The iceberg below the surface is much more important than the iceberg above the surface. It’s the edifice below that’s going to sink your ship. It’s also that mass that keeps the smaller, visible mass above the water stable. Without it, the smaller mass up above will sink, sag, topple over, etc.
I think the iceberg idea is one of the main problems with fantasy these days. You need to do your homework first before writing your book. And by homework, I mean create the history of the story. Write a history that no one will ever read except you (or, if you become famous like Tolkien, you later publish as your own Silmarillion). You must figure out What Happened Before. If your farm boy (named Ned or Zingo or S’lart) lives in a little town way out in the middle of enchanted nowhere, how did your town come to be? Who first moved there, two hundred years ago, built himself a cabin and began farming turnips? Why did he move there? Who rules the kingdom in charge of his town and where did they come from? Who murdered whom five hundred years ago? How did evil come to dwell in the mountains to the north?
Etcetera, etcetera, etcetera.
You must write this kind of history. It will be the hidden part of the iceberg that will keep the visible top stable enough for visitors (readers, not penguins or polar bears) to tromp around without getting tilted off into the drink. If you possess a history before you start writing your magnum opus, you will be able to write in serenity; you will be able to write with proper motivations for why such-and-such a kingdom behaves in this diplomatic fashion, why this elf would respond in this way to that dwarf, why evil behaves the way it does, and on and on.
Your story motivations, whether they are hidden or not, must be consistent and stable and logical. If they are not, your story is going to be a half-baked piece of limp Baked Alaska. Seriously. Writing by the seat of your pants only gets you so far. It might be fine if you’re Jack Kerouac and you are writing some drug-addled piece of road trip asphalt. If you’re writing fantasy that involves world-building, civilizations, good and evil, you need deep foundations or you’re in trouble. Without those foundations, without the hidden iceberg, your story will ring false and feel like a juvenile scrawl.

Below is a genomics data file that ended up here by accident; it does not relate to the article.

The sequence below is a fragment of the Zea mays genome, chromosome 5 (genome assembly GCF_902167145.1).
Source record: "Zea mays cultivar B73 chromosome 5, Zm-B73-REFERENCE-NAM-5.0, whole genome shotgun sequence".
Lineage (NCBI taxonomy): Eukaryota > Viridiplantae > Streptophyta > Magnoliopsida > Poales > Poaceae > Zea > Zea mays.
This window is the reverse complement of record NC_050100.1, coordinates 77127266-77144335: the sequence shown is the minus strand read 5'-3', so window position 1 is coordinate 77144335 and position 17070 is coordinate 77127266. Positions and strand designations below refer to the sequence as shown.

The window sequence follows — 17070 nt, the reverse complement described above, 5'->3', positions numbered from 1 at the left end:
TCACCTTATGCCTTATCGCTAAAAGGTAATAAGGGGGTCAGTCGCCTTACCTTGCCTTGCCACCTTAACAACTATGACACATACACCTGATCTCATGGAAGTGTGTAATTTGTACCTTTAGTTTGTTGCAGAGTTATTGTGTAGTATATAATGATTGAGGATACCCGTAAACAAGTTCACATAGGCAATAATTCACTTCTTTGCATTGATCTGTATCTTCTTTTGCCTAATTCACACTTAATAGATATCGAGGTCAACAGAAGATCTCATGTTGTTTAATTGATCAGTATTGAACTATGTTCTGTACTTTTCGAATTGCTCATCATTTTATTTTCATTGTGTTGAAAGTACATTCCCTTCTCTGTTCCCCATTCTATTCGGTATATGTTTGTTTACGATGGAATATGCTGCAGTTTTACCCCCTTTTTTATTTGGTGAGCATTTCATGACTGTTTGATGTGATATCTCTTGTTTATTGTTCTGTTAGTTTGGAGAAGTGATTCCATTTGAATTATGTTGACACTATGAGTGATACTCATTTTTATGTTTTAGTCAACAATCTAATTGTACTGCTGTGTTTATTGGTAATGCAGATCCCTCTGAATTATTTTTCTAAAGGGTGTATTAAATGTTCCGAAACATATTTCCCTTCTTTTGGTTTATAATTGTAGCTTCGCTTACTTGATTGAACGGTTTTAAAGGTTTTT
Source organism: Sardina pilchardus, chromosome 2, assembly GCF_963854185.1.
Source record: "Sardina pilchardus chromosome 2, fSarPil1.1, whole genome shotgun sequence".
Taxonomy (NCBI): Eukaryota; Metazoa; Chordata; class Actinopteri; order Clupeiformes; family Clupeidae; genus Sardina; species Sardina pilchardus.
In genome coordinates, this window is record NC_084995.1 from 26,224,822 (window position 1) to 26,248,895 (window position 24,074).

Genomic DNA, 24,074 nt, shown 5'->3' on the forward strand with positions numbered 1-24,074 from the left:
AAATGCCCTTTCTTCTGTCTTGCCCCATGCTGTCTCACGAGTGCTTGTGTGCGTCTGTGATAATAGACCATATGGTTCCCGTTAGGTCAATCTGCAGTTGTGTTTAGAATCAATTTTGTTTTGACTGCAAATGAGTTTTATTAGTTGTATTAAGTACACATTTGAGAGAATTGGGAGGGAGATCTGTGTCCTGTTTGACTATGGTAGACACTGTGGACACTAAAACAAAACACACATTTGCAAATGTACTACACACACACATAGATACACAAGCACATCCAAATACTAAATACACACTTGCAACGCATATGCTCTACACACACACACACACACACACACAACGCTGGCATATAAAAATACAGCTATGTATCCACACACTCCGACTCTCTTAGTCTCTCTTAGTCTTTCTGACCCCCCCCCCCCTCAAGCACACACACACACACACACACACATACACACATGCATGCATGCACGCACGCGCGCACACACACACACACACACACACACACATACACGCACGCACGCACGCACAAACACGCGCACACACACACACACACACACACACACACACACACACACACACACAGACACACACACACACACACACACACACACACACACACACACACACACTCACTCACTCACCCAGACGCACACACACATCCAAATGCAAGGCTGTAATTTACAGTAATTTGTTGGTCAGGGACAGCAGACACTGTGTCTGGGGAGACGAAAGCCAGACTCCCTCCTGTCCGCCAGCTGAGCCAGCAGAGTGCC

So, before you start writing about Kloogle and his band of misfits, off on a quest to save the world, sit down and write your history. Write the whole blasted thing and then stick it in a drawer, never to see the light of day, before you deal with Kloogle. I realize this approach will take you a lot longer. You won’t be able to get your manuscript uploaded onto Amazon or shot off to an agent (good luck with that) in several months time. It might take twice as long. It might take a year more. So what? If you’re going to write a book, do it well, for crying out loud.
Build your hidden iceberg first. If you don’t, you’ll be standing on your visible iceberg, proudly surveying the ocean, when it’ll suddenly flip over (due to not having that natural keel) and the killer whales will feast on you.
One thought on “On Pre-Writing Fantasy: the Iceberg Below”
Patricia C. Wrede (who’s an excellent fantasy author; if you haven’t read her “Dealing With Dragons” etc, you’d probably like it) wrote a good post about this a while back: http://pcwrede.com/blog/icebergs-and-soap-bubbles/ Her point is that there is an alternative to iceberg world building; she calls it soap bubble building. There’s advantages to both methods.